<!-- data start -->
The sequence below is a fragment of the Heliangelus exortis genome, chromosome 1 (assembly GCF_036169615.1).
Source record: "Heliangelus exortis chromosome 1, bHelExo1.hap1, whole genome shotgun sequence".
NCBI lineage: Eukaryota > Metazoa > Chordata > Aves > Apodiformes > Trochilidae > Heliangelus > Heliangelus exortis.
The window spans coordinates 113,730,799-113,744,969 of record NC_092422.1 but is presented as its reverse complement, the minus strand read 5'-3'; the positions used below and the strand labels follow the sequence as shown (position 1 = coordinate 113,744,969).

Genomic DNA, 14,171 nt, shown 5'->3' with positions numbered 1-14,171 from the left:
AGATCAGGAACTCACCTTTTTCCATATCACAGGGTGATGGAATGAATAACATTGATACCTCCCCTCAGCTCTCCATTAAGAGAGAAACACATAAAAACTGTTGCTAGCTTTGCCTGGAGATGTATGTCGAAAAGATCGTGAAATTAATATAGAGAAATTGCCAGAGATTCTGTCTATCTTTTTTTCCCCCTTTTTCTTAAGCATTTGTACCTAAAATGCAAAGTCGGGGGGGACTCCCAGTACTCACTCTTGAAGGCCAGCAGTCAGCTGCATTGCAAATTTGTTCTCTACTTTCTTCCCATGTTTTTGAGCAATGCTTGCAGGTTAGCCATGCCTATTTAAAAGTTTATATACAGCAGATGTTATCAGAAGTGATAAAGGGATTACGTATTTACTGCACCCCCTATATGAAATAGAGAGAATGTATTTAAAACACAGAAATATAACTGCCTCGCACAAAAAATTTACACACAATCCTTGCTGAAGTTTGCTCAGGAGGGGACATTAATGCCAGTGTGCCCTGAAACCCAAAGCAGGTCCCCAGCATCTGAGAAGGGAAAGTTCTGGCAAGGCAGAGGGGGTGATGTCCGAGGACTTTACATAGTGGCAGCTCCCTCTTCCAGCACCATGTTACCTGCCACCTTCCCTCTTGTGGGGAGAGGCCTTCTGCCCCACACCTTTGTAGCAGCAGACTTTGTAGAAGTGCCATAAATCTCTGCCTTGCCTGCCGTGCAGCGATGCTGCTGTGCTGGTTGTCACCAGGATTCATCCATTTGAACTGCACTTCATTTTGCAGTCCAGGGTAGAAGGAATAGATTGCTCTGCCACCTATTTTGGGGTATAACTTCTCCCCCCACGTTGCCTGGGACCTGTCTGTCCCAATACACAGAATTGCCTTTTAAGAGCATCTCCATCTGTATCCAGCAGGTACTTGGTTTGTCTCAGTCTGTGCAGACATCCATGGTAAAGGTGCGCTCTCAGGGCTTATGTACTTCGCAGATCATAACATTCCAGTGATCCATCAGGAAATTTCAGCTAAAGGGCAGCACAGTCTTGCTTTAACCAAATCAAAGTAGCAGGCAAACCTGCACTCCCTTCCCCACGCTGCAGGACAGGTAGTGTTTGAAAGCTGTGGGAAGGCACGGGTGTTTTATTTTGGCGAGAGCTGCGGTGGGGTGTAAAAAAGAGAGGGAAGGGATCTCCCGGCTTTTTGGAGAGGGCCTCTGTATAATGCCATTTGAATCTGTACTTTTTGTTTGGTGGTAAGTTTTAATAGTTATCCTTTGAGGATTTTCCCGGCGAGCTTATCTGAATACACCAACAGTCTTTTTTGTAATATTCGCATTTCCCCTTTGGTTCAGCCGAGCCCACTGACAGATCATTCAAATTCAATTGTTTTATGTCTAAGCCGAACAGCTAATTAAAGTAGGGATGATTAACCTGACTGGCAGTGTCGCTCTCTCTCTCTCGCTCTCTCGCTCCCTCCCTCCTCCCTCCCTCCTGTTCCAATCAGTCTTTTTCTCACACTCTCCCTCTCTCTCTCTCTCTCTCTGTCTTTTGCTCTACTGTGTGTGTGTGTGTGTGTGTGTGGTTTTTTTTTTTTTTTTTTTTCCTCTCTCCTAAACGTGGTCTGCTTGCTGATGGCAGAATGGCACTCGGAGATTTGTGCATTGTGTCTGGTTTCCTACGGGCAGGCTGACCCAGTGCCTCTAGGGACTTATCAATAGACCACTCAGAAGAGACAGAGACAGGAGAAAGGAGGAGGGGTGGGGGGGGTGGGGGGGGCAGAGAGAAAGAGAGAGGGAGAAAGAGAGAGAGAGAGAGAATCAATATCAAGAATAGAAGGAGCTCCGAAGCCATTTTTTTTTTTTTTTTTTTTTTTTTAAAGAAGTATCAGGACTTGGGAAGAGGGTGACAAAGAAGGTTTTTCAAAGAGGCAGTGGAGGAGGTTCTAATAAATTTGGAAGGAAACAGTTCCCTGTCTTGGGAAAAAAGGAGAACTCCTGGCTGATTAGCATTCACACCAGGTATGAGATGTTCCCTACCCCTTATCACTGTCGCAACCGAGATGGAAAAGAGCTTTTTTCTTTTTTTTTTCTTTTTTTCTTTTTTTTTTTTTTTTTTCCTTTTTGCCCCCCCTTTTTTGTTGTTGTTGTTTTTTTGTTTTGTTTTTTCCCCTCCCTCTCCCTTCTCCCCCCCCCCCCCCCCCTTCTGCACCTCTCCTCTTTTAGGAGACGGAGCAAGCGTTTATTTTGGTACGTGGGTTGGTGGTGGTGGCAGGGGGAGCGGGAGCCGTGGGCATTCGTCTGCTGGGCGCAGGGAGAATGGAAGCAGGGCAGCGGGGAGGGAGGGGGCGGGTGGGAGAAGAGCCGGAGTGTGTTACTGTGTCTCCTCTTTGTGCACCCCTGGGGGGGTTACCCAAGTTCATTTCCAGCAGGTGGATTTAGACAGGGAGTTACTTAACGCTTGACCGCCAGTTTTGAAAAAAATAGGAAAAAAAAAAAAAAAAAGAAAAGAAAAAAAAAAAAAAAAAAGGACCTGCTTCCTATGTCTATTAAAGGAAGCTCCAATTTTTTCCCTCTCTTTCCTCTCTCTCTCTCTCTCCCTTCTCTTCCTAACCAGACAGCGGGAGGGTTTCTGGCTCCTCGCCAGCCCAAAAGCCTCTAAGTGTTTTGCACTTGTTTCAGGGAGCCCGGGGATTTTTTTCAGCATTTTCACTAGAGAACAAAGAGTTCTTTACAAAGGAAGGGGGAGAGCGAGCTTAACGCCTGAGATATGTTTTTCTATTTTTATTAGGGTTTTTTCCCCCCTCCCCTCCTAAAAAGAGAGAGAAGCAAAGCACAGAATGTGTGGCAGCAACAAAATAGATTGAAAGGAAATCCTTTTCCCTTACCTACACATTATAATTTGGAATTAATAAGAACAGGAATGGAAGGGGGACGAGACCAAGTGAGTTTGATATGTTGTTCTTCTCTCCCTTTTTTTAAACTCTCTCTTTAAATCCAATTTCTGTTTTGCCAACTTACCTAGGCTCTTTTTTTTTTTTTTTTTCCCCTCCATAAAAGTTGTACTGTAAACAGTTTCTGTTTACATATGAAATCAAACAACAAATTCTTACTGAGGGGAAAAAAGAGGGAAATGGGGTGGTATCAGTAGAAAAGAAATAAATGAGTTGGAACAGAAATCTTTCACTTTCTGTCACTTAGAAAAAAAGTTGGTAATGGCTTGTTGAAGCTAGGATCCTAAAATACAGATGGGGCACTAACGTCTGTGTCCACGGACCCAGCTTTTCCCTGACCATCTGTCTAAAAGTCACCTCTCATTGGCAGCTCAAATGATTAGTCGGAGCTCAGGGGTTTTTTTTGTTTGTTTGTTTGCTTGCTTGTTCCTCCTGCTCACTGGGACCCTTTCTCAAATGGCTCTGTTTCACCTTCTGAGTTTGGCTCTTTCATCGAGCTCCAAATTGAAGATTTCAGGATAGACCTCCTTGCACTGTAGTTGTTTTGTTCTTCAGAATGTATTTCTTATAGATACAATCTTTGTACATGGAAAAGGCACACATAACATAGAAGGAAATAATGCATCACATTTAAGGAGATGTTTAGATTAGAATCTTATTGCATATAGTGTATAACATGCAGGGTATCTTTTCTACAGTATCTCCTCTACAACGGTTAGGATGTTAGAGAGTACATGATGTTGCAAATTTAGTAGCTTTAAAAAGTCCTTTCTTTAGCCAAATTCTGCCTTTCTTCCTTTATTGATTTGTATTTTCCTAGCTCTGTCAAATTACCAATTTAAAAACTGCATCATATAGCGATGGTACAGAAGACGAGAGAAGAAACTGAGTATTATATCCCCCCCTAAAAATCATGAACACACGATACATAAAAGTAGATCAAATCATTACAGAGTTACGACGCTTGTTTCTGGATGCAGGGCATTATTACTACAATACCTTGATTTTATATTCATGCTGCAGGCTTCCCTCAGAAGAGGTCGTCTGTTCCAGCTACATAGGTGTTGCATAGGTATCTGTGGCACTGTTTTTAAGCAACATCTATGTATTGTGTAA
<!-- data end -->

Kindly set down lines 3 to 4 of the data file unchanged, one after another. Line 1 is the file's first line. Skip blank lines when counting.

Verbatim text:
NCBI lineage: Eukaryota > Metazoa > Chordata > Aves > Apodiformes > Trochilidae > Heliangelus > Heliangelus exortis.
The window spans coordinates 113,730,799-113,744,969 of record NC_092422.1 but is presented as its reverse complement, the minus strand read 5'-3'; the positions used below and the strand labels follow the sequence as shown (position 1 = coordinate 113,744,969).